Reporting and Photos: Nissa Tzun
Las Vegas, NV - On the morning after the Las Vegas Metropolitan's Use of Force panel hosted at the Mob Museum, a public relations attempt to boost the department's reputation, the decision to not follow through with the indictment of Kenneth Lopera, who killed unarmed Tashii Brown at The Venetian Hotel & Casino on Mother's Day of 2017, was made by the grand jury. The decision came as a surprise as the court date to follow up was scheduled for next week.
The decision came as a shock to many community members, including Tashii Brown's lawyer, Andre Lagomarsino, who months ago stated in an interview that he believed they had a very strong case. The impact is felt no greater than by Brown's mother, Trinita Farmer, who since the incident has suffered job and income loss, and is now dealing with a slew of health issues more than likely induced by the trauma from losing her only son. Families impacted by police violence are more often than not ineligible for Victims of Crime compensation, a federal program that offers 10K-10,000K to victims of violent crime. Due to the fact that 99% of excessive-use-of-force cases never result in a criminal indictment, the state assumes these cases as justifiable homicides which disqualifies impacted families from the program.
Trinita Farmer attends the first Mother's Day vigil for her son, Tashii Brown, by the Bellagio Fountains. She was so distraught that she had her friend Margie Day speak for her. May 13, 2018.
The initial indictment of Kenneth Lopera was perceived as somewhat of a victory for civil and human rights leaders in the Las Vegas Valley. Of the 165+ police homicides committed by LVMPD the last 30 years, Lopera would be the first police officer to be charged for taking the life of a civilian. However, the decision was made to refer the case to a grand jury, a disturbingly secretive procedure that even the family's lawyer is not permitted to attend. Nationally, the grand jury proceeding in police homicide cases has been a major barrier for communities seeking justice. The proceeding itself lacks oversight and leaves the decision of whether or not to prosecute in the hands of only those who participate in it, which includes the district attorney, and the jury itself. No judge is present during a grand jury proceeding and supposedly the defendant has no right to present their case. However, according to the Review Journal, Clark County District Attorney Steve Wolfson and his prosecutors sent the case to be studied by Force Science Institute, a group of expert witnesses who teach use-of-force classes to police academies and like agencies. It was the testimonies from Force Science that convinced the grand jury not to indict Lopera. Their findings were that Brown's heart condition and influence under methamphetamine caused his death, despite the Clark County coroner's office ruling that Brown expired due to asphyxiation. Force Science experts almost always side with police, and in fact when asked was not able to recall even one case where they have not sided with police. Approximately 46 police homicides committed by LVMPD have occurred under Wolfson's watch as district attorney.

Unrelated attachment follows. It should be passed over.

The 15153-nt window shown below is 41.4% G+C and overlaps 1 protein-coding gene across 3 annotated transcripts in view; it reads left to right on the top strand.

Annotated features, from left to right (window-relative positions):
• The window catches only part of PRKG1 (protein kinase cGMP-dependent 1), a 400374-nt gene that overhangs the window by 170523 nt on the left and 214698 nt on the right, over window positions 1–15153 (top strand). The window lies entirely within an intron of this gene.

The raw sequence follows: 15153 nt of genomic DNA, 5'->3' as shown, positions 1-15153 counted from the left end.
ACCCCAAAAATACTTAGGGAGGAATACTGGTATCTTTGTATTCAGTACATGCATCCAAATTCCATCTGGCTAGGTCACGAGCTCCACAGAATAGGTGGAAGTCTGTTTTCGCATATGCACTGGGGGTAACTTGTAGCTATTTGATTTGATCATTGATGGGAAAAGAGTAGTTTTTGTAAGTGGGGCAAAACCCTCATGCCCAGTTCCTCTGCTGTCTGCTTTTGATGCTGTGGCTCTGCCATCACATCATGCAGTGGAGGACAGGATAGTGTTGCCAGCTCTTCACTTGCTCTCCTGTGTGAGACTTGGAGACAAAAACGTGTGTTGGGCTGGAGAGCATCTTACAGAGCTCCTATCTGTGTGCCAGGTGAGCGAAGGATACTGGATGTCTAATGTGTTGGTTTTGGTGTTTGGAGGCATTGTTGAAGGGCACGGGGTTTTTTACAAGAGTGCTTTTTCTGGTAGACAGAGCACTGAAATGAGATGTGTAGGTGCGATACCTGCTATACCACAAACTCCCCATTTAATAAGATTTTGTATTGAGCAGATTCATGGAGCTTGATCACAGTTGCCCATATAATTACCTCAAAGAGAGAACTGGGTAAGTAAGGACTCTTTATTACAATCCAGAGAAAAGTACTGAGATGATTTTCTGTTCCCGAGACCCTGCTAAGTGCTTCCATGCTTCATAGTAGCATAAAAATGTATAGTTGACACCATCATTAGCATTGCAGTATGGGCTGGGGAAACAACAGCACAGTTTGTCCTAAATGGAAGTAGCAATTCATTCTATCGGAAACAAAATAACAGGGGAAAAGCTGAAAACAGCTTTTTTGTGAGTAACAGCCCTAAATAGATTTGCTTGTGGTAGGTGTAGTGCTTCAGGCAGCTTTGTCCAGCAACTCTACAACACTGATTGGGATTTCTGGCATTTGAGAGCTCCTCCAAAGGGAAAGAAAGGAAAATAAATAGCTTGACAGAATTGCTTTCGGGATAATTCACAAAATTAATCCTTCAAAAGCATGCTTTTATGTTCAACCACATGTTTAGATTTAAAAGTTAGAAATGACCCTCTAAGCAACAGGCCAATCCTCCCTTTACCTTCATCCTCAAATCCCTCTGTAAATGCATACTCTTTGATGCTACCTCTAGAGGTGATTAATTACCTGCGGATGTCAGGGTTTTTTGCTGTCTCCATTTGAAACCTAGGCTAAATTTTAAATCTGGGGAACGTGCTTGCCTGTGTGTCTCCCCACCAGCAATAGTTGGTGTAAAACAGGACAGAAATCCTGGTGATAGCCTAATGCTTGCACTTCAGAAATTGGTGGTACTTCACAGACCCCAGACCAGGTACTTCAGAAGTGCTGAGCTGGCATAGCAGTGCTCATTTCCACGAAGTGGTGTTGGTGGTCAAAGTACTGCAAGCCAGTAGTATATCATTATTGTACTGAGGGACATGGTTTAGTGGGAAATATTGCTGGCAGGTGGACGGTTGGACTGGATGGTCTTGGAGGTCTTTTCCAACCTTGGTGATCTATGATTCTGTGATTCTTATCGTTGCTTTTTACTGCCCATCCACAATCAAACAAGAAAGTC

In the case of Kenny Lazo, a young man who was beaten to death by five Suffolk County police officers in Bay Shore, New York, on April 12, 2008, the grand jury dismissed the criminal charges almost immediately, before the autopsy report was even released to the family. 7 years later the grand jury report was finally made available only by circumstance to the Lazo family lawyer, Fred Brewington, and it was revealed that the autopsy report was not even submitted for evidence.
Trinita Farmer, mother of Tashii Brown, poses with a framed collage of photos of her son and one of his many creative business logos. March 4, Las Vegas, NV.
Lagomarsino says he will continue to pursue justice for Brown and his family in the civil trial. He also shared a written statement from Farmer:
Metro Officer Lopera killed my son, Tashii. Tashii was defenseless on his back before Lopera used a taser seven times on him. When that wasn't enough, Lopera started beating Tashii with a fist on his head. Not satisfied with the beating, Lopera choked Tashii to death and bragged to an officer that he "choked him out." After killing my son in public, the grand jury secretly exonerated Lopera. Welcome to Vegas, where police can kill a defenseless human being, brag about it, and then get away scot free. I hope the public is as outraged as our family is at the killing of our son, father and brother. For no reason! No reason at all! Tashii was a good man. He did not deserve this.
Brown leaves behind two young children who live in Hawaii, his mother and sister, and many others who loved him.
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